Man accumulates property and bequeaths it to his children, so that the children of the rich have an advantage over the poor in the race for success, independently of bodily or mental superiority. . . . But the inheritance ofproperty by itself is very far from an evil; for without the accumulation of capital the arts could not progress; and it is chiefly through their power that the civilised races have extended, and are now everywhere extending their range, so as to take the place of the lower races. Nor does the moderate accumulation of wealth interfere with the process of selection. When a poor man becomes moderately rich, his children enter trades or professions in which there is struggle enough, so that the able in body and mind succeed best. CHARLES DARWIN, THE DESCENT OF MAN
THE LAST GLACIAL MAXIMUM preceded the emergence not only of people who looked somewhat different from each other but, far more significantly, of people who behaved differently from all their predecessors. In the southern borders of the western half of Eurasia, around the eastern shores of the Mediterranean, a new kind of human society evolved, one in which hunters and gatherers at last developed the behaviors necessary for living in settled communities. The Pleistocene did not depart quietly but in a roller coaster of climatic swings. After the Last Glacial Maximum, of 20,000 to 15,000 years ago, came a warming period known as the Bolling-Allerod Interstadial, during which plants, animals and people were able to move northward again. But the Bolling-Allerod warming, which lasted from 15,000 to 12,500 years ago, was a false dawn. A second cold period, particularly challenging because it began so abruptly, established its grip on Eurasia. Within a decade, it had sent temperatures plummeting back to almost glacial levels and soon had converted to tundra the vast forests of northern Europe. This deadly cold snap is known as the Younger Dryas, after a dwarf yellow rose, Dryas oc topetala, that grew amid the tundra.
The Younger Dryas lasted for 1,300 years and ended as suddenly as it began, also in a decade or so, according to the cores drilled from through the Greenland ice cap that serve as an archive of global climate. By 11,500 years ago the world was launched on the Holocene, the inter-ice age period that still prevails. These wrenching climatic and territorial changes would have posed severe tests to human survival, doubtless forcing people to resort to many new expedients even in the warmer southern latitudes. The precise chain of cause and effect, if any, remains a mystery. All that can be said for now is that in the Near East, as the Last Glacial Maximum ended, a new kind of human society began to emerge, one based not on the narrow ambit of the forager's life but on settling down in one place. Settling down, or sedentism, as archaeologists say, may sound so simple and obvious, but for foragers it was not nearly so clear a choice. Sedentism tied people to a single exposed site, increasing vulnerability to raiders. Sedentism attracted noxious vermin and disease. Sedentism required new ways of thought, new social relationships and a new kind of social organization, one in which people had to trade their prized freedom and equality for hierarchy, officials and chiefs and other encumbrances. Archaeologists have little hesitation in describing the transition to sedentism as a revolution, comparable to the one that defines the beginning of the Upper Paleolithic 50,000 years ago when behaviorally modern humans emerged from their anatomically modern forebears. Ofer Bar-Yosef of Harvard University refers to these transitions as "two major revolutions in the history of humankind."147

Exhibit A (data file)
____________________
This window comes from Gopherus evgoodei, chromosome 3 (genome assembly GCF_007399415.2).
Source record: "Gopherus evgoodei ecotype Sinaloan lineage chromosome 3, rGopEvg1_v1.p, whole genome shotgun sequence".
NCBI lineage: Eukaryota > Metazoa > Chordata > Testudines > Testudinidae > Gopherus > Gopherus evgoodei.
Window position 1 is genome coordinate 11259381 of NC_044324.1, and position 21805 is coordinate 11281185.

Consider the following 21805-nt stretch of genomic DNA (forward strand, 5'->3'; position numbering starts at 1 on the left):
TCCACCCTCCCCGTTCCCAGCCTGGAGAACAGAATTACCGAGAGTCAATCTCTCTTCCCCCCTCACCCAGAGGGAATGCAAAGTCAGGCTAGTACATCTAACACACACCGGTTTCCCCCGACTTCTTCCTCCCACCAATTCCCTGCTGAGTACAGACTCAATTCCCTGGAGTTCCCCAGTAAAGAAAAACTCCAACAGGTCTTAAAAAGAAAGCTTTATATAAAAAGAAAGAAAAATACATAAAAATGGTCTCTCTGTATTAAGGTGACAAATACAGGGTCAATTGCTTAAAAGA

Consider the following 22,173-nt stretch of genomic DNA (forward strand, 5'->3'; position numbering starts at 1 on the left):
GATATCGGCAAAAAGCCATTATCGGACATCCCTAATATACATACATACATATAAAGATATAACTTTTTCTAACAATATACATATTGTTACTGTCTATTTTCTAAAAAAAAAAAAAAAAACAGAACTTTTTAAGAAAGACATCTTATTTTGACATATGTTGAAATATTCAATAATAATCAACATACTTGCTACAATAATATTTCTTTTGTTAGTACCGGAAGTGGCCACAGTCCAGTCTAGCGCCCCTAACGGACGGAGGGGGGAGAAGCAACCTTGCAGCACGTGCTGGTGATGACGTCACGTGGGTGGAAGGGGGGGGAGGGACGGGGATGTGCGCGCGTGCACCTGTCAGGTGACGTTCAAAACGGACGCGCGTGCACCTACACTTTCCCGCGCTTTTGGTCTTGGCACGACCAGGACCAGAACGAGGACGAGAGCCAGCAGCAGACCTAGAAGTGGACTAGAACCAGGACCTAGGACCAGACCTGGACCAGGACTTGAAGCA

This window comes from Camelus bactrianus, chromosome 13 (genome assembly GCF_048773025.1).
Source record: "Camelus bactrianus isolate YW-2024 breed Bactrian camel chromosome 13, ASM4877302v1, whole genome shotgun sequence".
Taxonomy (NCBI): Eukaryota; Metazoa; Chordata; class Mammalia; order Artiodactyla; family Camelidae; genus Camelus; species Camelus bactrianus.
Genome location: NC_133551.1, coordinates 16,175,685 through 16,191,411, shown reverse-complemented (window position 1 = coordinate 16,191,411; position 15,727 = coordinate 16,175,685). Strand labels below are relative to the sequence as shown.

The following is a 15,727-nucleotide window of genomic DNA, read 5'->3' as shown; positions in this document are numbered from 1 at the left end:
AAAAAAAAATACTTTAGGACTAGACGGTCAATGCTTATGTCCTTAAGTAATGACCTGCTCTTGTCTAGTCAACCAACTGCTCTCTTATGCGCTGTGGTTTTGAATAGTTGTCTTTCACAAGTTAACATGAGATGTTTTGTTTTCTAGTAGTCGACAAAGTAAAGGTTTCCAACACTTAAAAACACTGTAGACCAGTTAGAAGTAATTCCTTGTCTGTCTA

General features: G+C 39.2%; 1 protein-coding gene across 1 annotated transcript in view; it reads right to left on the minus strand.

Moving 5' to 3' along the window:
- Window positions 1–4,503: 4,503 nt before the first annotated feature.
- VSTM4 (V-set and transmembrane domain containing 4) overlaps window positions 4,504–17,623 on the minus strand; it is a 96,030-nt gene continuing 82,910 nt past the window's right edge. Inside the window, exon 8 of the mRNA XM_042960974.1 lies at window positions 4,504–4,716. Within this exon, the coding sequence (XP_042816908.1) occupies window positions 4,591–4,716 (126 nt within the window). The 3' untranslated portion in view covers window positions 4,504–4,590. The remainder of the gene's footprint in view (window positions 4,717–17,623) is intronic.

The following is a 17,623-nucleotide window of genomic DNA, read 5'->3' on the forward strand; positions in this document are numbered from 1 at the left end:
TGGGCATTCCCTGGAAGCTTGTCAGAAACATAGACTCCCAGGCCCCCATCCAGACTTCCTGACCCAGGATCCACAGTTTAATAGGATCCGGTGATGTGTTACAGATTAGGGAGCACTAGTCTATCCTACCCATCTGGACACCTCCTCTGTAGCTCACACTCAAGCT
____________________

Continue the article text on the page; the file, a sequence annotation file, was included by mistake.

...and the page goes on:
Hunter-gatherers own almost no personal property and, without differences of wealth, everyone is more or less equal. The first settled communities show evidence of a quite different social order. Houses and storage facilities seem to have been privately owned. With personal property allowed, some people quickly acquired more of it than others, along with greater status. The old egalitarianism disappeared and in its place there emerged a hierarchical society, with chiefs and commoners, rich families and poor, specializations of labor, and the beginnings of formal religion in the form of an ancestor cult.
"Daily life in a village that is larger than a forager's band heralds the restructuring of the social organization, as it imposes more limits on the individual as well as on entire households," writes Bar-Yosef. "To ensure the long-term predictability of habitable conditions in a village, members accept certain rules of conduct that include, among other things, the role of leaders or headmen (possibly the richest members of the community), active or passive participation in ceremonies (conducted publicly in an
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